Nvidia has released new beta drivers offering GeForce 400, 500 and 600 series owners up to 18% more performance depending on the title and settings. In a blog post, Nvidia published some of its own tests in which the GTX 680 saw a 17.6% boost over last month's 301.42 WHQL release in Batman: Arkham City, 12.4% in Dragon Age 2, 9.8% in S.T.A.L.K.E.R.: Call of Pripyat and 4% in Lost Planet 2 when running the games on high or max settings. A 5.8% to 15% bump was recorded with a second GTX 680 in SLI.
As a second example, Nvidia shared the GTX 560's results when shifting to the beta drivers, including 14% more performance in Arkham City, 6.7% in Lost Plane 2 and 5.5% in Dragon Age 2. When paired with another GTX 560, the combo delivers 11.9% more frames in Arkham City, 5.2% in Battlefield 3, 6.1% in Dragon Age 2, 4% in Lost Planet 2, 5.3% in S.T.A.L.K.E.R.: Call of Pripyat and 7.9% in The Witcher 2: Assassins of Kings. Nvidia's article provides more information about how each game was configured.
The beta release also fixes a bug in Shogun 2: Total War that reduced frame rates by up to 60%, another that caused intermittent vsync stuttering with GTX 600 series cards as well as a bug that prevented some overclocked cards from running at their higher clocks. Nvidia has also added or improved a handful of new SLI and 3D Vision profiles for games including Torchlight II, Tribes: Ascend, F1 2011, Planetside 2, Borderlands 2, Mass Effect 3, Max Payne 3, Street Fighter X Tekken, and The Walking Dead.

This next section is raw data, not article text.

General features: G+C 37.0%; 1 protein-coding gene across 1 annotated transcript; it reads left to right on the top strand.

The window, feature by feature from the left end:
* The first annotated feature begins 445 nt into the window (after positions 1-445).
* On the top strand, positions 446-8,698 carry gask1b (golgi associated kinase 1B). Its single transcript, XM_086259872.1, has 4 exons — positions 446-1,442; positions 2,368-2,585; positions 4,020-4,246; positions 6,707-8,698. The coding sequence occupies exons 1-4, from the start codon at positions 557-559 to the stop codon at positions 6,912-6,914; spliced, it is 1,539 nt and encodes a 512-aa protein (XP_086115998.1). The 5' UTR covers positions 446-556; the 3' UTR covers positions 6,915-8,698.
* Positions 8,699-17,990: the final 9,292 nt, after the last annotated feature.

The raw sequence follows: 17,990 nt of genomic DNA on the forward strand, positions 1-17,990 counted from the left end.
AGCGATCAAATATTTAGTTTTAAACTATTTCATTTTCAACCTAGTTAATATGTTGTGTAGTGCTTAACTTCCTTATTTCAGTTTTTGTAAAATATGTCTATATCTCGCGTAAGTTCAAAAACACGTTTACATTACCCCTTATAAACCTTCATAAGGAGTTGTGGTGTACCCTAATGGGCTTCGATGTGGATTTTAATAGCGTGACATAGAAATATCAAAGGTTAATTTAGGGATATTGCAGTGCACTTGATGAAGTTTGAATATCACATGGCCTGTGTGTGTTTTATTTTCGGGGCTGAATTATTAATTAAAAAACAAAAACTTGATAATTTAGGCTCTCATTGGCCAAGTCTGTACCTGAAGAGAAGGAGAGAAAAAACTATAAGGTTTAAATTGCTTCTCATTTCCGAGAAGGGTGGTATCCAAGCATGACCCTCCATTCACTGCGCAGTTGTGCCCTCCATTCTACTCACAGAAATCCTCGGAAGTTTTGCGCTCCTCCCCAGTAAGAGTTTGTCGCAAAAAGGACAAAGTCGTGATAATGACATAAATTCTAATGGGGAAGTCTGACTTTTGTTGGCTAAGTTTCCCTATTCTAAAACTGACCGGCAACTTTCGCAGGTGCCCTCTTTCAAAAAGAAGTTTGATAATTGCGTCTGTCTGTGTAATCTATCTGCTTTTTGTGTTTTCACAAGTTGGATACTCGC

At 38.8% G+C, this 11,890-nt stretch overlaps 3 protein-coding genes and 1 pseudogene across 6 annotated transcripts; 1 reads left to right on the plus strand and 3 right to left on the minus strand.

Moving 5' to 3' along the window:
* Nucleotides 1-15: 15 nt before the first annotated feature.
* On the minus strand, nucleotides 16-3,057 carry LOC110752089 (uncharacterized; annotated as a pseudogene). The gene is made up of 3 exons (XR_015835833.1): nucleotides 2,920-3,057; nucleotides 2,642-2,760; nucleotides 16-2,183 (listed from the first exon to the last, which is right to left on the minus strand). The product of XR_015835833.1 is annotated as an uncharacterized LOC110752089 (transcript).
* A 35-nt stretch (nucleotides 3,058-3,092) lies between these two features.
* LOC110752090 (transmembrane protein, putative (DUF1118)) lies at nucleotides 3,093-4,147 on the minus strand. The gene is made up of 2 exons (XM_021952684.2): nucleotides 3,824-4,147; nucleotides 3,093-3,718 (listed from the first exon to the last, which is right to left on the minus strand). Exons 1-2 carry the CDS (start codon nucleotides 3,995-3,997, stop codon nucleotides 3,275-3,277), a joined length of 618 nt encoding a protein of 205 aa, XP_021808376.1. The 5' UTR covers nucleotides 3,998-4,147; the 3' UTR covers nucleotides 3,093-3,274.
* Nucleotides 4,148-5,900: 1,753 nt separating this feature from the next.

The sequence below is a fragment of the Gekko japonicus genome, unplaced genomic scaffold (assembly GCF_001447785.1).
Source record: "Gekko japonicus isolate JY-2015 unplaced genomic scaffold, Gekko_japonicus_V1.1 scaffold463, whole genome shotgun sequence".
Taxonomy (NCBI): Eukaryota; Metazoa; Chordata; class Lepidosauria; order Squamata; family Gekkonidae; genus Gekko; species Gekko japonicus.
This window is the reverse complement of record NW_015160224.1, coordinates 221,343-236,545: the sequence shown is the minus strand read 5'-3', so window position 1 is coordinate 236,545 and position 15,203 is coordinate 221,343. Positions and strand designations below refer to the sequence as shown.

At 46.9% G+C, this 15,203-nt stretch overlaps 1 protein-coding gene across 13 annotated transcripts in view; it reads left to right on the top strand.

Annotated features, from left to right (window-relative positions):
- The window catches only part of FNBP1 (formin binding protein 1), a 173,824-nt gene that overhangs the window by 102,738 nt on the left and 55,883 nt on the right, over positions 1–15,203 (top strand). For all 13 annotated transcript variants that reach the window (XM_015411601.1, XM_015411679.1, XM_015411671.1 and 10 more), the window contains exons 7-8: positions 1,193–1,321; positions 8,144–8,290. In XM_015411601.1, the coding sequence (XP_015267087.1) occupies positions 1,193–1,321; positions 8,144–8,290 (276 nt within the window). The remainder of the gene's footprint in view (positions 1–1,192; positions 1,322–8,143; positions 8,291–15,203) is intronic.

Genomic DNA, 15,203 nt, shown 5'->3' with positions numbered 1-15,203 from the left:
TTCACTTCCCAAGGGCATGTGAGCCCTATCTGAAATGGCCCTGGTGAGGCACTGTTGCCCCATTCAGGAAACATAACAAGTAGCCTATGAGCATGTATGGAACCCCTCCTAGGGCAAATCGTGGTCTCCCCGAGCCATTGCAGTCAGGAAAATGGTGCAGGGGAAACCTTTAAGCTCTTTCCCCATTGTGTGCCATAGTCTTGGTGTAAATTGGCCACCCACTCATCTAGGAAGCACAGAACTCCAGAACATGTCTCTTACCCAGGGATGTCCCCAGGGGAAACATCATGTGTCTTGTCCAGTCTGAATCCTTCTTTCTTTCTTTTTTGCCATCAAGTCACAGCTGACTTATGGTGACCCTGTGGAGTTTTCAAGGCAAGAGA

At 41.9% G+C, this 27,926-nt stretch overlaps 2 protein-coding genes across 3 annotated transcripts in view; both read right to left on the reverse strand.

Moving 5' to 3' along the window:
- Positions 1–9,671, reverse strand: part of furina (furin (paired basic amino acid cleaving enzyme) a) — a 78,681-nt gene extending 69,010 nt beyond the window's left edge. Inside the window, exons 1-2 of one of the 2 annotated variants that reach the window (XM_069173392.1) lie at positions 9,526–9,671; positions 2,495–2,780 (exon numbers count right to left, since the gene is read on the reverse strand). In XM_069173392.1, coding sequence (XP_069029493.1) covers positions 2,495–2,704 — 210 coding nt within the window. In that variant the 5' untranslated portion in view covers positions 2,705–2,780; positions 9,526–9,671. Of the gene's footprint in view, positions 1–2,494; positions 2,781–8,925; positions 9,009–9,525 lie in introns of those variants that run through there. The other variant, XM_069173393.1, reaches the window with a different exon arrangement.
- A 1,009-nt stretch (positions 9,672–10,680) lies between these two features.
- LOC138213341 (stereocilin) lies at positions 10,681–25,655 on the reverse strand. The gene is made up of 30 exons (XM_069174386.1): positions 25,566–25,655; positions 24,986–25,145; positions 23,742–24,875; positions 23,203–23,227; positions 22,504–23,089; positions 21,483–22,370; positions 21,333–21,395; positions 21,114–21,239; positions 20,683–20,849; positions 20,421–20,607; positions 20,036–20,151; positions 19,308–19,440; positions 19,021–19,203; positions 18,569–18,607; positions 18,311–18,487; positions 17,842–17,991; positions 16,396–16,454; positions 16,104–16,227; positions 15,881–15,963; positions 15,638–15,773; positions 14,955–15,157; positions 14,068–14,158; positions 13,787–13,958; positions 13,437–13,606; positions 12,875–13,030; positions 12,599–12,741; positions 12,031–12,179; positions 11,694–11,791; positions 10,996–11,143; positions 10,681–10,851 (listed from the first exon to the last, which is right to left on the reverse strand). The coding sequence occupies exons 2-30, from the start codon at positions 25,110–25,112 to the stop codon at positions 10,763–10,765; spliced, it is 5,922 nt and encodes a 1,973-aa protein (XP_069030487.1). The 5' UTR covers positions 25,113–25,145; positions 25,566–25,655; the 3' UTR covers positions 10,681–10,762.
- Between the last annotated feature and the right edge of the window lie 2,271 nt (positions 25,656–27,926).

Download GeForce 304.48 Beta (release notes -- read the download pages, no PDF available)
Desktop: Windows Vista/7 32-bit | Windows Vista/7 64-bit
Mobile: Windows Vista/7 32-bit | Windows Vista/7 64-bit
Meanwhile, Diablo III, L.A. Noire, Rayman Origins, and The Secret World have gained antialiasing support in the Nvidia Control Panel, and Star Wars: The Old Republic's ambient occlusion can be set in the Nvidia Control Panel. FXAA, Nvidia's antialiasing solution, has been disabled in Windows programs like Media Player and Movie Maker. Although FXAA has been well-received, its effects were being applied to Windows applications when set to run globally, making text difficult or impossible to read.
The Nvidia GeForce GTX 680 contains four GPCs with a total of eight SMXs, 1536 CUDA cores, eight geometry units, four raster units, 128 texture units, and 32 ROP units. The base clock is 1006MHz, the GTX 680 also carries 2GB of GDDR5 VRAM running at 6008MHz with a 256-bit interface providing 6.0Gb/s of throughput. Dual six-pin power connectors feed the card's TDP of 195W.
The Nvidia GeForce GTX 690 features 3,072 CUDA cores, 4GB of GDDR5 RAM at 6.0Gbps running on a 512-bit bus and a base clock of 915MHz, although it can be boosted to 1019MHz. Video output is provided by three dual-link DVI ports and a single Mini-DisplayPort 1.2 output. Power is provided by two 8-pin connectors using a new 10-phase heavy duty power supply which is connected to a ten layer two-ounce copper PCB.
The NVIDIA GeForce GTX 560 Ti 1GB boasts 384 CUDA cores, there are also 64 TAU (Texture Addressing Units) units. Breaking it down, we have 2 Graphics Processing Clusters, 8 Streaming Multiprocessors, 384 CUDA Cores, 64 Texture Units and 32 Raster Operations Units. The GeForce GTX 560 Ti is paired with 1024MB of GDDR5 memory clocked at 1002MHz (4008MHz DDR). Combine that with a memory interface of 256-bit and you get a peak theoretical bandwidth of 128GB/s.
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